FOR BIG-ASS SANDWICHES:
My never-ending quest for big-ass sandwiches recently took me to Redondo Beach, where I was following up on a reader’s recommendation to check out Swell Deli, a new-ish spot that had opened this summer. It was worth the trek. Swell not only has the spirit of the bodegas I loved back in Brooklyn, it’s got the sandwiches, too. The Goodfella is their take on an Italian sub, and it’s appropriately stacked with all the meats and peppers, then doused in the perfect amount of juice (just enough to drip out when you take a bite), and they know enough not to mess with the simplicity of a caprese sandwich, too. But my favorite thing on the menu was decidedly Californian: The Beach Blanket, stuffed with turkey, brie, and avocado, plus roasted garlic aioli and some pepperoncini for a bit of bite.
This always-popping Venice spot recently added wood-fired pizzas to the menu, and in keeping with the “something for everyone” ethos of said menu (which is also probably the secret to Great White’s success), there’s the perfect pizza for just about every occasion. Want a pie at brunch? The smoked salmon is a pretty solid approximation of Nova lox, with cold-smoked salmon, red onions, capers, and dill atop a schmear of chive crema and a charred crust. Looking for something super-savory at dinner? Like the name implies, their Truffle Fungi pairs deep, rich truffles with plenty of earthy mushrooms (and a white-wine lemon cream). Or, if you’re just in the mood for, like, a regular pizza, their pepperoni pie has about seven pounds of perfectly crisp, slightly salty pep on it, and it might be my favorite of the bunch.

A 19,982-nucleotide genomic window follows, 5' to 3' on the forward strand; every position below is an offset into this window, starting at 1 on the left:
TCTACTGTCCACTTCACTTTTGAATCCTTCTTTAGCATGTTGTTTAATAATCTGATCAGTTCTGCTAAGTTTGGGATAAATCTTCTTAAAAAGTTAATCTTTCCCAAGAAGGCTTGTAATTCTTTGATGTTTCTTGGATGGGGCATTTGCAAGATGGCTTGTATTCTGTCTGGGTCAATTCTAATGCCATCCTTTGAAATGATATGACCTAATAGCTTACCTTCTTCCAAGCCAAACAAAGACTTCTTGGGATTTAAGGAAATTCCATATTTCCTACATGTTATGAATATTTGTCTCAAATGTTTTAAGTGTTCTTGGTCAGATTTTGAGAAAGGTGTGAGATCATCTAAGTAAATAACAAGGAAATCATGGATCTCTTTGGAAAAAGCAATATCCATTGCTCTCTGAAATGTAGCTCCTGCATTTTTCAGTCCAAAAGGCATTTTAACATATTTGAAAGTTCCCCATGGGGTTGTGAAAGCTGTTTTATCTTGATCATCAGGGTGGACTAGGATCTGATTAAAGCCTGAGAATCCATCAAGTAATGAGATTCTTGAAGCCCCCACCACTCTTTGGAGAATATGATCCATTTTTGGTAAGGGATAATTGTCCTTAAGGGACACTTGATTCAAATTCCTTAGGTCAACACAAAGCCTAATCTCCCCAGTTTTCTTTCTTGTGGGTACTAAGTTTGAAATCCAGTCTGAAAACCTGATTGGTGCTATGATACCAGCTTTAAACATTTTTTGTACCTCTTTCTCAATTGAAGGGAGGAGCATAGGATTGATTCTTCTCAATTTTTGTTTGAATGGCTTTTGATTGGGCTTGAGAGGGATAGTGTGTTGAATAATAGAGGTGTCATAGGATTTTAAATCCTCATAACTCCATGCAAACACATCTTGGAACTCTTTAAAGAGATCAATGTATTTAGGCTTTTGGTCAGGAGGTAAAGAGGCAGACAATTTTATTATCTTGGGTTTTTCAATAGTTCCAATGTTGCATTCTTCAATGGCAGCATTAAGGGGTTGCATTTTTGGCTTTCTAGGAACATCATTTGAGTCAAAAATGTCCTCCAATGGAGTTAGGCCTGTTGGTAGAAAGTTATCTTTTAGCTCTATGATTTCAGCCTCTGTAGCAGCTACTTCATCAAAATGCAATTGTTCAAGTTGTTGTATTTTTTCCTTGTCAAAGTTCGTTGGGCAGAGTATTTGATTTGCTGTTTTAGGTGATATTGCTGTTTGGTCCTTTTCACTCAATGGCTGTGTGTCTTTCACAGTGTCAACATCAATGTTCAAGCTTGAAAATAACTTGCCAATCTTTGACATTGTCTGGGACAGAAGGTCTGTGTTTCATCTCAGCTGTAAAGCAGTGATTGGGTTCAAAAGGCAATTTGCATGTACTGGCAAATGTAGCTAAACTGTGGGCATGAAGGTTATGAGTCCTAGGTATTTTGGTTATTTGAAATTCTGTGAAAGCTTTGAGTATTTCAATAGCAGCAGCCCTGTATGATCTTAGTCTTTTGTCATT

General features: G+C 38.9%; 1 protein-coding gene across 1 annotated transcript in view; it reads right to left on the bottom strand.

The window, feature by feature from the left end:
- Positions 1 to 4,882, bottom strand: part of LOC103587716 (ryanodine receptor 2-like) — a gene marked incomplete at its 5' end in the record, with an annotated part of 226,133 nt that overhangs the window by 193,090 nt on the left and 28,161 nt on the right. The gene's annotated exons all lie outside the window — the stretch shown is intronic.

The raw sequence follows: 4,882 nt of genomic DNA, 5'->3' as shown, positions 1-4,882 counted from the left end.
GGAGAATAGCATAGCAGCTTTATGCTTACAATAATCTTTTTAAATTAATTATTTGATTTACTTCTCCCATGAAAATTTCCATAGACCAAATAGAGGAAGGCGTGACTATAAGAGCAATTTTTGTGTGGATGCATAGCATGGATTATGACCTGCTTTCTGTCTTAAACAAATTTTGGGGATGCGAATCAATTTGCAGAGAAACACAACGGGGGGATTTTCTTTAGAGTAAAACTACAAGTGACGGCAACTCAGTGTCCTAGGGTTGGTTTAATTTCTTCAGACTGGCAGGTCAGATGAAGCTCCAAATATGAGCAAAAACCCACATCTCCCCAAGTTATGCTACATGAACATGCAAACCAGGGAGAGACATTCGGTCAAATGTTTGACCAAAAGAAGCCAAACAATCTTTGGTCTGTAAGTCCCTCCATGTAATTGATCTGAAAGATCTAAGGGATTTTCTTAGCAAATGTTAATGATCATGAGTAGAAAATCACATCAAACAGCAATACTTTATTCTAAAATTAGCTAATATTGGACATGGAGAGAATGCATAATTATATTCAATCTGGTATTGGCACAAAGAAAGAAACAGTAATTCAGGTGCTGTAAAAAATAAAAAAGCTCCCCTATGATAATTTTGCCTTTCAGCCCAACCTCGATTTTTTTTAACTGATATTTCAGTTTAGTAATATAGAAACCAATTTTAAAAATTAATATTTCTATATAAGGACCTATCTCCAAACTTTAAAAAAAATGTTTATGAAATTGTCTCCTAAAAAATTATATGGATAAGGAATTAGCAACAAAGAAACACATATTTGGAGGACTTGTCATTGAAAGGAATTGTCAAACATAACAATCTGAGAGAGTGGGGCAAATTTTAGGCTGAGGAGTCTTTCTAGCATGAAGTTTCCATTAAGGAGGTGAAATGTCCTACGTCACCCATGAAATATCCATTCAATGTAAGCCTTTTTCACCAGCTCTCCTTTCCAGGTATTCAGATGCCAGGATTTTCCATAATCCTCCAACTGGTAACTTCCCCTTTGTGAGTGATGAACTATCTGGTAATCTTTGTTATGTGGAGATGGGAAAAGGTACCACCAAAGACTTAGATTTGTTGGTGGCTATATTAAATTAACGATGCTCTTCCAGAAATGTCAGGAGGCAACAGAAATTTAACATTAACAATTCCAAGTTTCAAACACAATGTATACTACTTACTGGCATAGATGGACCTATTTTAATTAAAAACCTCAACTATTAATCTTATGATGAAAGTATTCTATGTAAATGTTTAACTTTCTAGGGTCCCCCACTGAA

FOR ESCAPISM (AND SEAFOOD):
I’m still not sure if “Crossing county lines for seafood” is one of the 586,000 exemptions in Eric Garcetti’s shelter-in-place order, but either way, I recently made like Snake Plissken and escaped LA. I ended up in Carpinteria, a beachside town about 75 miles north of LA. Why? Because I read Brant’s review of Little Dom’s Seafood and got hungry. Turns out, I made the right choice. If you’ve ever been to Little Dom’s in Los Feliz, you know their rice balls and meatballs are the stuff of legend, and both made the trip up the coast to LDS, but that’s just the beginning. From raw bar standouts like ridgeback shrimp and uni (both fresh from the waters of Santa Barbara) to the smoked fish rillettes and rich squid ink mafaldine with spicy uni butter, this was a Meal with a capital M - delicious enough to forget the hellscape we inhabit, if only for a couple hours.